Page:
Professor, Baylor College of Medicine
B.S., University of Wisconsin, Madison, 1964
M.S., University of Wisconsin, Madison, 1965
Ph.D., University of California, Davis, 1969
Postdoc, Cornell University, Ithaca, NY, 1970-71
Physiological role of nuclear receptors during development
Our research focuses on two main areas: the first is to examine the physiological role of nuclear orphan receptor COUP-TFII in mouse development. COUP-TFs are members of the nuclear receptor superfamily. We have previously demonstrated that COUP-TFs, I and II, function as negative or positive regulators to regulate their target gene expression. COUP-TFI is highly expressed in the CNS and PNS, and COUP-TFII is highly expressed in the mesenchyme of the developing organs. Although the expression of COUP-TFI and II overlaps, ablation of either COUP-TF I or II in mice results in lethality, indicating that each has its distinct function and both are vital for animal survival. COUP-TFI null mutants exhibit defects in axon guidance, myelination, forebrain regionalization, bone and inner ear morphogenesis while COUP-TFII null mutants exhibit defects in angiogenesis and heart development. Currently, we concentrate our effort in studying the underlying mechanism by which COUP-TFII regulates angiogenesis and heart development using floxed COUP-TFII mice. We are also examining its role in the development and function of stomach, liver, limb and brain by crossing them to various Cre mice to generate tissue specific COUP-TFII null mice. Finally, we use chimera analysis and demonstrate that COUP-TFII plays cell autonomous function in limb outgrowth and umbilical vessel development.
The second area of our research is to study the interaction of oncogenes and hormones in mammary gland tumorigenesis. We generated a ligand inducible system to express oncogenes in mammary gland and demonstrated ectopic inducible expression of int-2 in mammary gland results in mammary gland hyperplasia. The induced hyperplasia is reversible, and the extent of hyperplasia depends on the levels and the length of expression of int-2. Currently, we are using three transgenic models, to induce expression of either int-2, AIB-1 or Cdc25B, to investigate the interaction of oncogenes and hormones in the transformation of the mammary gland epithelium.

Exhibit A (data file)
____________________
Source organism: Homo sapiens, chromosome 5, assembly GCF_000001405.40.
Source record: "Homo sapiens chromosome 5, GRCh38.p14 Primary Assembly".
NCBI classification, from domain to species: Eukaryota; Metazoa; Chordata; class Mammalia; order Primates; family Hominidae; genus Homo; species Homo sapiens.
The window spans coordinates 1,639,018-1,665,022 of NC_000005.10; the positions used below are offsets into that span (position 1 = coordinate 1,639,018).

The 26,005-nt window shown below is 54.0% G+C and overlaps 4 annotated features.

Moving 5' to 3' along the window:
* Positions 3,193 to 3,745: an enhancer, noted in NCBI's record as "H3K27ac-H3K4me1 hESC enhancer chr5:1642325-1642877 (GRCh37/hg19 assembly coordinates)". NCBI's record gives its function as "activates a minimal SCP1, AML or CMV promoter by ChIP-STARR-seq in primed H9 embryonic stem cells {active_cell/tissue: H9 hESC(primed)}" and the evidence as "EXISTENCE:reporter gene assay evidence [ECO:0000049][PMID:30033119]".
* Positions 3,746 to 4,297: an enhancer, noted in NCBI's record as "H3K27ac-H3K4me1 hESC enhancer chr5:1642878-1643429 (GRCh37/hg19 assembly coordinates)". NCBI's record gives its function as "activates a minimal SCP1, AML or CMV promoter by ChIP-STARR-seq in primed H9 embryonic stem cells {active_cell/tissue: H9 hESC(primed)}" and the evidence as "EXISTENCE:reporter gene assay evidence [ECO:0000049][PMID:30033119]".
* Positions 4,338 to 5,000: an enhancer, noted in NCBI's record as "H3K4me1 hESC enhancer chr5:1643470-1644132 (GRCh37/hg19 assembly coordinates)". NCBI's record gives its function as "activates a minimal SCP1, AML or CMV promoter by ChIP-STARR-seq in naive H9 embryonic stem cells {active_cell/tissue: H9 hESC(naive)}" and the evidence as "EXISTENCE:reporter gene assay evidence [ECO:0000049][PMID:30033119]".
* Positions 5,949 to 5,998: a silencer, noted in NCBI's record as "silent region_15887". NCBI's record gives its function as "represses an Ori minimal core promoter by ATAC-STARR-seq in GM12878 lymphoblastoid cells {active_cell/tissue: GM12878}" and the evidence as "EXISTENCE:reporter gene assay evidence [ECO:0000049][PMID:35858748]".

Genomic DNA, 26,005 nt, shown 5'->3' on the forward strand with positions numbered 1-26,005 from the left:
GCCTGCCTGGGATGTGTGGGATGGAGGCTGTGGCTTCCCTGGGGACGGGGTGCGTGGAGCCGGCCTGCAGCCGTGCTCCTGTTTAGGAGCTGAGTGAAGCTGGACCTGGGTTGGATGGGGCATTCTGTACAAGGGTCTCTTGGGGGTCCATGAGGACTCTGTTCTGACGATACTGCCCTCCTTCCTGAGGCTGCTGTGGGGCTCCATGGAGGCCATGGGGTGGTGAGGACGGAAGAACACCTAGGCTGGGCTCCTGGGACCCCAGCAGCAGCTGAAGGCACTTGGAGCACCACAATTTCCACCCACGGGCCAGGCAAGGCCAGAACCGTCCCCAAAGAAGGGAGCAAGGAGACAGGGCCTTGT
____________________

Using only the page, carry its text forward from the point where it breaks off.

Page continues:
Suh JM, Yu CT, Tang K, Tanaka T, Kodama T, Tsai MJ, Tsai SY (2006) The expression profiles of nuclear receptors in the developing and adult kidney. Molecular Endocrinology 20:3412-3420.
Qin J, Suh JM, Kim BJ, Yu CT, Tanaka T, Kodama T, Tsai MJ, Tsai SY (2007) The expression pattern of nuclear receptors during cerebellar development. Developmental Dynamics 236:810-820.
Petit FG, Jamin SP, Kurihara I, Behringer RR, DeMayo FJ, Tsai MJ, Tsai SY (2007) Deletion of the orphan nuclear receptor COUP-TFII in uterus leads to placental deficiency. Proceedings of the National Academy of Sciences USA 104:6293-6298.
Kurihara I, Lee DK, Petit FG, Jeong J, Lee K, Lydon JP, DeMayo FJ, Tsai MJ, Tsai SY (2007) COUP-TFII mediates progesterone regulation of uterine implantation by controlling ER activity. PLoS Genetics 3:e102.
Qin J, Chen X, Yu-Lee LY, Tsai MJ, Tsai SY (2010) Nuclear receptor COUP-TFII controls pancreatic islet tumor angiogenesis by regulating vascular endothelial growth factor/vascular endothelial growth factor receptor-2 signaling. Cancer Research 70:8812-8821.
Lee DK, Kurihara I, Jeong JW, Lydon JP, DeMayo FJ, Tsai MJ, Tsai SY (2010) Suppression of ERalpha activity by COUP-TFII is essential for successful implantation and decidualization. Molecular Endocrinology 24:930-940.
Lin FJ, Chen X, Qin J, Hong YK, Tsai MJ, Tsai SY (2010) Direct transcriptional regulation of neuropilin-2 by COUP-TFII modulates multiple steps in murine lymphatic vessel development. Journal of Clinical Investigation 120:1694-1707.
Qin J, Chen X, Xie X, Tsai MJ, Tsai SY (2010) COUP-TFII regulates tumor growth and metastasis by modulating tumor angiogenesis. Proceedings of the National Academy of Sciences USA 107:3687-3692.
Chen X, Qin J, Cheng CM, Tsai MJ, Tsai SY (2012) COUP-TFII is a major regulator of cell cycle and Notch signaling pathways. Molecular Endocrinology 26:1268-1277.
Sophia Y. Tsai, Ph.D.
Department of Molecular and Cellular Biology
Baylor College of Medicine
One Baylor Plaza M707
Houston, Texas 77030, U.S.A.
Tel: (713) 798-6251
Fax: (713) 798-8227